Systems in accordance with various embodiments of the invention may utilize conventional fabrication techniques, and even self-assembling routes, thus allowing straightforward fabrication of structures working at much smaller wavelengths, such as the highly desirable visible and infra-red regimes, other than the relatively macroscopic microwave spectral region (used in radar technology).

It has further been discovered that structurally chiral materials exhibit another significant property in addition to the negative refractive index behavior. When the structural chirality exhibits ellipticity (instead of a uniform, perfectly rotating, circular helix, e.g. imagine a non-uniform one, deformed perpendicular to the helix axis, with an elliptical cross-section), the variation of the strength of the magnetogyrotropy (γ) results in very large changes of the group velocity (rate at which power is carried by the wave) in two frequency regions along a given propagation direction.

For example, the distribution of the elements of a helix may be changed from being uniformly distributed (as shown at 60 in FIG. 5A), to be biased along an x direction (as shown at 62 in FIG. 5B) or biased along a y direction as shown at 64 in FIG. 5C). This may be achieved by a variety of techniques, including mechanically deforming the helix in either the x or y direction to form an eliptical shaped helix in cross-section. In further embodiments, the helix may be designed to stretch when subjected to an electric or electromagnetic field, and in further embodiments, the electric permittivity and/or magnetic permeability may be changed (without mechanically acting on the helix) when subjected to an external magnetic or electromagnetic field.

As shown in FIG. 6, the rotation angle distribution φ(z) may not be a linear function of z. In particular, while a uniformly distributed helix (as shown at 60 in FIG. 5A) may provide a substantially linear relation 70, an x-axis biased helix (as shown at 62 in FIG. 5B) may provide a non-linear relation 72, and a y-axis biased helix (as shown at 64 in FIG. 5C) may provide another non-linear relation 74.

As shown in FIG. 7, the variation of the strength of the magneto-gyrotropy (γ) results in very large changes of the group velocity (rate at which power is carried by the wave) in two frequency regions along a given direction (e.g., the z azis). In particular, FIG. 7 shows the effect of the strength of magneto-gyrotropy (γ) on the dispersion curves ω(k) for a non-uniform hybrid medium where γ=0.00 (as shown at 80), γ=0.05 (as shown at 82), γ=0.10 (as shown at 84), and γ=0.15 (as shown at 86).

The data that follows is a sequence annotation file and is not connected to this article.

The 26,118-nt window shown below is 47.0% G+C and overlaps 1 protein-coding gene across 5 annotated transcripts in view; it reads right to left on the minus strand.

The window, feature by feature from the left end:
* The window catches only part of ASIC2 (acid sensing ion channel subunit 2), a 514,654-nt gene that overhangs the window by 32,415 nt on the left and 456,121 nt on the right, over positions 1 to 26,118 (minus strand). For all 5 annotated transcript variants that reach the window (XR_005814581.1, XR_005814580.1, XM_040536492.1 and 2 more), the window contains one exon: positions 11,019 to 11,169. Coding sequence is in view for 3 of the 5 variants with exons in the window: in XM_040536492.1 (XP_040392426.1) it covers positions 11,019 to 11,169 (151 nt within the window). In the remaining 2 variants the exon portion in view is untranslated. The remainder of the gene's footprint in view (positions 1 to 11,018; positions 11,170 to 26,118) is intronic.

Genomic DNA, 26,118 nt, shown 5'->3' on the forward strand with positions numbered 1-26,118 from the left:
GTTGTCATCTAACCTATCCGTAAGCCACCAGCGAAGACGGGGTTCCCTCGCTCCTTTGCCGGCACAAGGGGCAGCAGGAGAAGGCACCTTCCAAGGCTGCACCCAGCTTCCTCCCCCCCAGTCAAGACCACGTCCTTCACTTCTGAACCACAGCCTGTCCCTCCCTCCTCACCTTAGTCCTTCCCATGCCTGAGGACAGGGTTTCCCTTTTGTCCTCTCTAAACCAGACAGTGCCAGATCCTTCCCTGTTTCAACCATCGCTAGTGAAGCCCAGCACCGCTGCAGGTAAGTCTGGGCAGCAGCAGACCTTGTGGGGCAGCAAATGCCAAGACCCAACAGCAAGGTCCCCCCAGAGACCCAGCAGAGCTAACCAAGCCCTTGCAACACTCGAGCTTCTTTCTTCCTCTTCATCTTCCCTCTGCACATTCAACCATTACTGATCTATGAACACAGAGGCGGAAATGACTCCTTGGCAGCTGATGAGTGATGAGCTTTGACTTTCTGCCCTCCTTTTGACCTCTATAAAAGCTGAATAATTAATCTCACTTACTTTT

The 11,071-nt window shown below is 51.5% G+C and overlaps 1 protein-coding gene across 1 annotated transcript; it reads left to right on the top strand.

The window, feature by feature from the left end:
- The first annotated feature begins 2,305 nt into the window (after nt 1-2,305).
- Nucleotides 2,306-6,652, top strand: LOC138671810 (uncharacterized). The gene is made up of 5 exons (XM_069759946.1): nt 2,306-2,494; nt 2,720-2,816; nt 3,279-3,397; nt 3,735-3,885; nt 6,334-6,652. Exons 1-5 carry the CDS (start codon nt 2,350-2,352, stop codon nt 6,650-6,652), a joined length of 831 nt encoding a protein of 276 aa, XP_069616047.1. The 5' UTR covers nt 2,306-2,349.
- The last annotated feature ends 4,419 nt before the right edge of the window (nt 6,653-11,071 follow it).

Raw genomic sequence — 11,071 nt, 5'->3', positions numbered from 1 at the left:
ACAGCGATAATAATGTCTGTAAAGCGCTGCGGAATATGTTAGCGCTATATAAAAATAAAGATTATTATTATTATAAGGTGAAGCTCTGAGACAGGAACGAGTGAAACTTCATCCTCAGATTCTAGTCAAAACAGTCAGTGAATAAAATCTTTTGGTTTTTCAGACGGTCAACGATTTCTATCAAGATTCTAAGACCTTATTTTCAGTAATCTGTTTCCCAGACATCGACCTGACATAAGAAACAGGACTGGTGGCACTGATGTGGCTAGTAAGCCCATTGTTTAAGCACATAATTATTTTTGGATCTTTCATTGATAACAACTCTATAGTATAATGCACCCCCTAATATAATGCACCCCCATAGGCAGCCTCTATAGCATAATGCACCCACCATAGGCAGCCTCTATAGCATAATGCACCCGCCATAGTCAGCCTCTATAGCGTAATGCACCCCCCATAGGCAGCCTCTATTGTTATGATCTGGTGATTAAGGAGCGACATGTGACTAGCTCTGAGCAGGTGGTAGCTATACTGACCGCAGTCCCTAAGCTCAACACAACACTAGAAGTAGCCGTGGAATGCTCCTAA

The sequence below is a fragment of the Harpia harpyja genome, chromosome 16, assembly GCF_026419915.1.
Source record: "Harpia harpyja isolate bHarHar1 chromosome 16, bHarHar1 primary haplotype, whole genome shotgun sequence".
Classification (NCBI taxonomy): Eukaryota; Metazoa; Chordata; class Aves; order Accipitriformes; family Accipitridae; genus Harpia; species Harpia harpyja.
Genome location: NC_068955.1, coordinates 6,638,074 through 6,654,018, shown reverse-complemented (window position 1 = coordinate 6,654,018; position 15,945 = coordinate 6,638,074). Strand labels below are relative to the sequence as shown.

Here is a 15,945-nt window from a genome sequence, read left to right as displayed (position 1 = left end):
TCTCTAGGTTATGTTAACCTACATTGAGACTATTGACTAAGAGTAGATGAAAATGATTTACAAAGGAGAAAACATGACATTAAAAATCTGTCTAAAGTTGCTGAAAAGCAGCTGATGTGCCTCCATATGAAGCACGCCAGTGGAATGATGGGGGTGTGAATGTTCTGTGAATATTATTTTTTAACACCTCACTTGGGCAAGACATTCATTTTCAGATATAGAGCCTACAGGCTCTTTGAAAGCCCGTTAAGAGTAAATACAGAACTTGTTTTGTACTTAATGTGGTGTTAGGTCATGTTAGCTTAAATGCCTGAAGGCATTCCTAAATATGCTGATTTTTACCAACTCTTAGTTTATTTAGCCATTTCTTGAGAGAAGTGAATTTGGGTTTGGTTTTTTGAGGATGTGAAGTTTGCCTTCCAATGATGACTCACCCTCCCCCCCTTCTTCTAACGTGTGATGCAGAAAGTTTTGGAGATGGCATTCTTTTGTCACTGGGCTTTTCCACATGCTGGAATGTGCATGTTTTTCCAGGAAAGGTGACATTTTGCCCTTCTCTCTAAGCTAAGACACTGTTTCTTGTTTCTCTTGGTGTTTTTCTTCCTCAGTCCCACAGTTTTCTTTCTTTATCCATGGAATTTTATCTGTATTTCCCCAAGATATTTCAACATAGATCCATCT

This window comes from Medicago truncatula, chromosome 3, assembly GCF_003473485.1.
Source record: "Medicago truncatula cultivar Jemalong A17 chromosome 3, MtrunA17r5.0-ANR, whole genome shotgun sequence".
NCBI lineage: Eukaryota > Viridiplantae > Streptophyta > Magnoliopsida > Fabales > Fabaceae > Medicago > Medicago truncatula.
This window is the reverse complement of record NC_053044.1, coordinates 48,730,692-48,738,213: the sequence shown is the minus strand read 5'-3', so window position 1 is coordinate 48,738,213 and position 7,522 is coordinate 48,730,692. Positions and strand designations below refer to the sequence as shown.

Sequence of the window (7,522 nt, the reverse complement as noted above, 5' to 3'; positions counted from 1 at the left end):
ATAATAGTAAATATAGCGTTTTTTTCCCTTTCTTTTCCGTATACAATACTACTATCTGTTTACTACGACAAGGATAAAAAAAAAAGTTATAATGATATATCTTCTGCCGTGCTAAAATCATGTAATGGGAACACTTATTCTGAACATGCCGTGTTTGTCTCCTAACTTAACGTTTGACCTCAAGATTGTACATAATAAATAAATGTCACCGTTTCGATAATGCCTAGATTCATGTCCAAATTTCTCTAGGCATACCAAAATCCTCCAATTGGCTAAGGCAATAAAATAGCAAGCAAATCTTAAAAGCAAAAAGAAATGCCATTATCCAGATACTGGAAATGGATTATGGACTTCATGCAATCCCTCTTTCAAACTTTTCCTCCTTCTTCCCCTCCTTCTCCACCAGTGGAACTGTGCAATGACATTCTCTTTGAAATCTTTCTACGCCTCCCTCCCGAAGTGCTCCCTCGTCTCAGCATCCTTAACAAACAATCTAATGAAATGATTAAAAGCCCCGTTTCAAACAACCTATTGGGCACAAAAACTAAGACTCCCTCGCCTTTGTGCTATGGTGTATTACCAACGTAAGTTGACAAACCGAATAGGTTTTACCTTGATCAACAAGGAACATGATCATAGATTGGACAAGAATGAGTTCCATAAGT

While changing the velocity of light in a material by applying an external stimulus by itself has important practical applications in the design of various electromagnetic wave devices, there are further possibilities. In the above design, the application of an external stimulus changing the value of γ can result in slowing down the wave beyond usual limits, as at one particular value of γ the group velocity at frequency ω* becomes zero and the effective mass of the photon becomes infinite, as shown at 84 in FIG. 7. In particular, the relation at 84 in FIG. 7 shows dispersion curves for a non-uniform helical medium with magneto-gyrotropy, when at ω=ω* one of the two allowed modes (with k*) has a zero group velocity and infinite photon effective mass.

The same qualitative situation depicted in FIG. 7 may be obtained by structurally perturbing the material (e.g., mechanical deformation) while keeping the magneto-gyrotropic strength constant. For example, as shown in FIGS. 8A–8C, a uniformly distributed helix as shown at 90 in FIG. 8A, may be slightly deformed along an x-direction as shown at 92 in FIG. 8B, or further deformed along an x-direction as shown at 94 in FIG. 8C. The resulting frequency response relations for the helixes 90, 92 and 94 are shown at 96, 98 and 100 respectively in FIG. 9.

As shown in FIG. 10, a structured material 102 of the invention may be used with a biasing unit 104 to change the frequency on interest ω* may be tuned. Thus, the disclosed material design allows multiple pathways for tunability of its optical properties, such that at a frequency ω* the only two allowed light waves can propagate either in the forward (+{circumflex over (z)}) or in the backward (−{circumflex over (z)}) direction, with one of them bearing a very special feature. In accordance with an embodiment, therefore, only a backward wave may have a finite group velocity (slope ≠0), as the forward wave has a nearly zero velocity (inflection point at ω*(k*), slope→0). In addition, at ω*(k*) the curvature may also become zero, a situation that physically corresponds to wave with an infinite effective photon mass.

This material may thus not only act as an optical isolator (unidirectional propagation of light), but it may either trap light or just allow it to propagate at previously unseen reduced velocities in normal dielectric materials. This hybrid material design allows tuning the properties of the structure to properly match a material's ω* to the desired application frequency. Finally, electromagnetic waves with frequencies very close to ω* may propagate with such small velocities, that it is clear that the disclosed hybrid material opens avenues towards radically new, solid state based devices. Examples include optical buffering or memory (optical routers in telecom employ miles long optical fibers to introduce time delays), low threshold lasing, and a general enhancement of most other nonlinear optical phenomena which can be introduced by further adding active centers in the overall magneto-gyrotropic structurally chiral material as disclosed, for example in Frozen Light, S. John, Nature, no. 390, p.661 (1997). In general, a number of possible embodiments can be envisioned where practical devices take advantage of these special materials (either as the only, or as one of multiple components), all with the common feature of manipulating electromagnetic waves at optical, infrared, microwaves and other frequencies.